Here we look at how the legal action (and inaction) by those in the federal government and the Department of Justice in particular has it challenging for songwriters to be paid fairly for their time time spent producing anything other than a dramatic musical.
Guest post by David Lowery of The Trichordist
From now on that is what I intend to do.
The pop and rock song is financially dead. I will no longer waste my time and energy with this endeavor. The ability to be paid fairly for my time and effort to create non-dramatic musical works has been decimated by the federal government.
1) The DOJ Antitrust Division, flouting intent of law and constitutional limitations, has turned monopoly regulation on its head by treating songwriter licensing organizations as anti-competitive monopolies. Meanwhile they force us to license our work at below market rates to genuine-holy-shit-these-guys-are-a-danger-to-democracy information monopolies like Google and Amazon (and soon Facebook). To benefit these monopolies they force us to violate private contracts and subject us to ex post facto rule making. Meanwhile these monopolies through their trade organizations (for instance “The Mic-Coalition”) openly collude and conspire to lower rates to songwriters, Yet the DOJ antitrust division completely ignores this anti-competitive behavior. Lawyers shuttle back and forth between DOJ antitrust and Silicon Valleyand no one raises an eyebrow. It’s like the fucking Cali Cartel runs the joint. (Editor note: May I? The Mountain View Cali-fornia Cartel?)
2) The federal government through the compulsory mechanical license regime also forces us to license our songs to record labels and digital services at below market rates. These rates are fixed by the Copyright Royalty Board which is required to consider evidence of market rates. However in the last proceedings the CRB used as market rate “evidence” secret agreements between music conglomerates and digital services. The proceedings never disclosed the details of these agreements to the public. The details of these “market rates” were redacted. That’s right secret evidence was used against songwriters and they never got to examine the evidence!!!!!! WTF? What kind of fucking banana republic are we living in? Recordings of these songs are THEN distributed by record labels through the whole digital music ecosystem where we are again subject to exploitation described in #1. Thank you sir may I have another?
3) Meanwhile the federal government has failed to investigate mass violations of the compulsory licensing regimes by broadcaster and digital services; mass filings of improper and fraudulent “address unknown” notices (government documents) with the copyright office by digital services; backdated compulsory license notices and bait checks; obvious collusion and conspiracy between different music services and digital broadcasters; obviously manufactured licensing deals that then appeared as market rate evidence at Copyright Royalty Board hearings; and ham fisted attempts to distract from past conspiracies to defraud songwriters. The federal government has ignored what looks to me like several RICO conspiracy cases. Yet no one gives a shit.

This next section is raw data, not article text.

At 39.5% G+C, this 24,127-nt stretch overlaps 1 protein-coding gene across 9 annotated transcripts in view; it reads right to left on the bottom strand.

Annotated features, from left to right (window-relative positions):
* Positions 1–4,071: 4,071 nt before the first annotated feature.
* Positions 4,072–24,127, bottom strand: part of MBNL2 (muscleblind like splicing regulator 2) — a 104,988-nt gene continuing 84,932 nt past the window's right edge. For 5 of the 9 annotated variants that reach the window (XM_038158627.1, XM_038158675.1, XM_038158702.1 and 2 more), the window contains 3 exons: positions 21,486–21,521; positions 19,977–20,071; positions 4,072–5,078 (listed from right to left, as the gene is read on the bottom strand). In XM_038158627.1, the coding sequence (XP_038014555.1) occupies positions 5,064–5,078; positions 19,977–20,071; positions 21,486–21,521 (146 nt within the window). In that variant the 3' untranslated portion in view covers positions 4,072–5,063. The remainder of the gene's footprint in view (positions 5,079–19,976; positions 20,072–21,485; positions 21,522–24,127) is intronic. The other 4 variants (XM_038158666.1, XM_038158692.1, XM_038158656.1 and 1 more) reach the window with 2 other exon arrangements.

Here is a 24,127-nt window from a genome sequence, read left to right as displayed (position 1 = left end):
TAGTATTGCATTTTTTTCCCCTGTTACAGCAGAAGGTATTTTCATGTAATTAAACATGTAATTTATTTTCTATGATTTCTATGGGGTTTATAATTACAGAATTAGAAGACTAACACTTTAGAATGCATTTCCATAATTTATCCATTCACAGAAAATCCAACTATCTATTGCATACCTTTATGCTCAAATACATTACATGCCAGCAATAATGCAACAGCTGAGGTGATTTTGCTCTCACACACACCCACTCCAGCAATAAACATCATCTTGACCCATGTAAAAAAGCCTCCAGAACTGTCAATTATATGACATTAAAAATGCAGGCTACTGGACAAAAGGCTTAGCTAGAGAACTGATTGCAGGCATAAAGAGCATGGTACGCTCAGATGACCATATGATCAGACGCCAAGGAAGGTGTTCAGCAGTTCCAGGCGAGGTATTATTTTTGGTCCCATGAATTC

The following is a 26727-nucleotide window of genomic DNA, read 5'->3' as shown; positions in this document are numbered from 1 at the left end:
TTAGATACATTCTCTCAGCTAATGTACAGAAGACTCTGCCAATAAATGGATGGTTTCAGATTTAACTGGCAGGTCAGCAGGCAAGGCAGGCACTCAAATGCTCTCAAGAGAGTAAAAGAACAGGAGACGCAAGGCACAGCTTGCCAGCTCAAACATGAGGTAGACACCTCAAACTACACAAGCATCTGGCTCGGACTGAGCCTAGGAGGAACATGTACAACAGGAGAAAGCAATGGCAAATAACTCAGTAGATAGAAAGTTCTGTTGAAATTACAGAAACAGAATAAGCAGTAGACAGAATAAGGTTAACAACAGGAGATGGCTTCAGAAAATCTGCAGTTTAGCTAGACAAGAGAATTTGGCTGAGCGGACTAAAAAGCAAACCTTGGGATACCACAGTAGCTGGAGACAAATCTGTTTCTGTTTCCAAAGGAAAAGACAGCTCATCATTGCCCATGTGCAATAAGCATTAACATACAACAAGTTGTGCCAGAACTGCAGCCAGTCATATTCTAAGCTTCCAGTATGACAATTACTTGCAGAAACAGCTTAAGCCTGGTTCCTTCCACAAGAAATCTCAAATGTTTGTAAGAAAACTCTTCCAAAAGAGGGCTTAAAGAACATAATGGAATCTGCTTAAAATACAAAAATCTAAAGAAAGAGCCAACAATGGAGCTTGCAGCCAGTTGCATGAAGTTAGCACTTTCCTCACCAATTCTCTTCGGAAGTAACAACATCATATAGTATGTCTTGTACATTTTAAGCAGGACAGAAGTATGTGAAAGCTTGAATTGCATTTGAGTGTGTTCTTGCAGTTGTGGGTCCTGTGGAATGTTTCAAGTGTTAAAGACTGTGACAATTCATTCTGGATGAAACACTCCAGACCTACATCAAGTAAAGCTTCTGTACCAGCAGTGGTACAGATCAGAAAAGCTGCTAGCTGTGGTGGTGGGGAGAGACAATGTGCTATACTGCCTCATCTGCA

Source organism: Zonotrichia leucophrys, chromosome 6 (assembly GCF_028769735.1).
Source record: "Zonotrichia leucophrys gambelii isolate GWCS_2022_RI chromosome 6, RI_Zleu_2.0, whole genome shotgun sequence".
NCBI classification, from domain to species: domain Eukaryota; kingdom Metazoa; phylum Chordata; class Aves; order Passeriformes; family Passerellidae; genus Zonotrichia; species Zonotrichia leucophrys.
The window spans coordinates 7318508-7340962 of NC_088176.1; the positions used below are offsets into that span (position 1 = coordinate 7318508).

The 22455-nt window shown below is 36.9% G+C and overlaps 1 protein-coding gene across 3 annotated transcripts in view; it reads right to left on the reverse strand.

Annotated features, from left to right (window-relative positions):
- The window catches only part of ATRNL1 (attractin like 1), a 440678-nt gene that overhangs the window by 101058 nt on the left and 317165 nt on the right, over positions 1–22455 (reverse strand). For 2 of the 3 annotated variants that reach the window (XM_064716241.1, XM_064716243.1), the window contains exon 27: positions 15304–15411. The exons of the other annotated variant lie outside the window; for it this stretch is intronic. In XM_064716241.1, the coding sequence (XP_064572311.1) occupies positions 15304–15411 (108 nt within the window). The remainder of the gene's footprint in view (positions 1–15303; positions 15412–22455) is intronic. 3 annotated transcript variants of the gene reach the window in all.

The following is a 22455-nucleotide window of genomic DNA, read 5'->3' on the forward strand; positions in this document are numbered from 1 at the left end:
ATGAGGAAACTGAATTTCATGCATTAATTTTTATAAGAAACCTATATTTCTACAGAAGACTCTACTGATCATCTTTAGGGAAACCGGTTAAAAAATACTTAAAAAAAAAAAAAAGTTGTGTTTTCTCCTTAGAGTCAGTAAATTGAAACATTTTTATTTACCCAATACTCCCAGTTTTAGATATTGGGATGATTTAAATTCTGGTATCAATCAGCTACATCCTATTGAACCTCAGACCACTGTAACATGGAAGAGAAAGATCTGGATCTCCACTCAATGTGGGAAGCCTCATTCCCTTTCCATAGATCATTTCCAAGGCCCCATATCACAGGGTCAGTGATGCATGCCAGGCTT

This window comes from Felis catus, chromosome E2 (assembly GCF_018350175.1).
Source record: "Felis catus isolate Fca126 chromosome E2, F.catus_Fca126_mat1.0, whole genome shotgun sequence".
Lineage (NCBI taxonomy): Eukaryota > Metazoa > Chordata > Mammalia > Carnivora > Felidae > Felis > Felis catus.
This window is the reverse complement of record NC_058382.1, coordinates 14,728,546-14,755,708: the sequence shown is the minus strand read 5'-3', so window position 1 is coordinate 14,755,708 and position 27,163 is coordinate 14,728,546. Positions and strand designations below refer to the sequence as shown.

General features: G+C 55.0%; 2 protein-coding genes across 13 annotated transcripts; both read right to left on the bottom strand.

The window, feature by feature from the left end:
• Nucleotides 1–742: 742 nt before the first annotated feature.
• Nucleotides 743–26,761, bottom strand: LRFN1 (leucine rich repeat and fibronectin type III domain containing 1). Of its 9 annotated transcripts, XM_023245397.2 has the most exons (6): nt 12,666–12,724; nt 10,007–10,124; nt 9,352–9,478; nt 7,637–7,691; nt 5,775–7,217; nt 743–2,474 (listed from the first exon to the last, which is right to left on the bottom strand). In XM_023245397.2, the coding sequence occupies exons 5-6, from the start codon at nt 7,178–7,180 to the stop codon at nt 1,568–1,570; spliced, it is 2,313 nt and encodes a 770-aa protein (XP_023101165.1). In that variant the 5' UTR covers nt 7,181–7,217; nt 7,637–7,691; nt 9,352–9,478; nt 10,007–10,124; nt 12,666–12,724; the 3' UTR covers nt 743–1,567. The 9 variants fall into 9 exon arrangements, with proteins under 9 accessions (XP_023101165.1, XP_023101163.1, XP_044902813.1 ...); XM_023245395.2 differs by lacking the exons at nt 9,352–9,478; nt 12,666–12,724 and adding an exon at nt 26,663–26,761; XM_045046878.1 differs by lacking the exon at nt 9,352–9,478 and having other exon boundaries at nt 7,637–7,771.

Why? It couldn’t possibly have anything to do with record sums digital services spend lobbying the federal government? Surely funding academics and think tanks that used to act as checks on this abuse of power has nothing to do with it ? Or straight up funding of favorable journalism, that doesn’t have anything to do with it. Right? No these are good robber barons. Not like the old ones.
This is not to say I won’t continue to record music. Instead of writing traditional non-dramatic pop or rock songs I will go the extra mile and create “dramatico-musical” works (think, musicals, traditional opera or rock opera). I’ve already experimented with this once. You see this sort of work is distinct under copyright law from a simple non-dramatic pop or rock song. At this point these works have managed to escape some of the usurious regulation by the federal government and crony capitalist sponsors. In particular it’s difficult to apply the compulsory mechanical license in these situations. This also provides a way around some (but not all) of the outrageous abuses of the DOJ antitrust regulations. Thus by adding a dramatic narrative, visuals, or choreography to a work, a songwriter is able to regain many of the rights taken without compensation by the federal government. And yes I do mean “takings” in the constitutional sense.
While repositioning or reimagining our musical works in this way may be a good thing, sadly, it also highlights the wild injustice to which songwriters have been subjected.
Let’s not put up with this shit anymore.
I seriously urge other performer/songwriters to investigate this course of action and consider if you won’t ultimately be better compensated by adapting this as a creative strategy.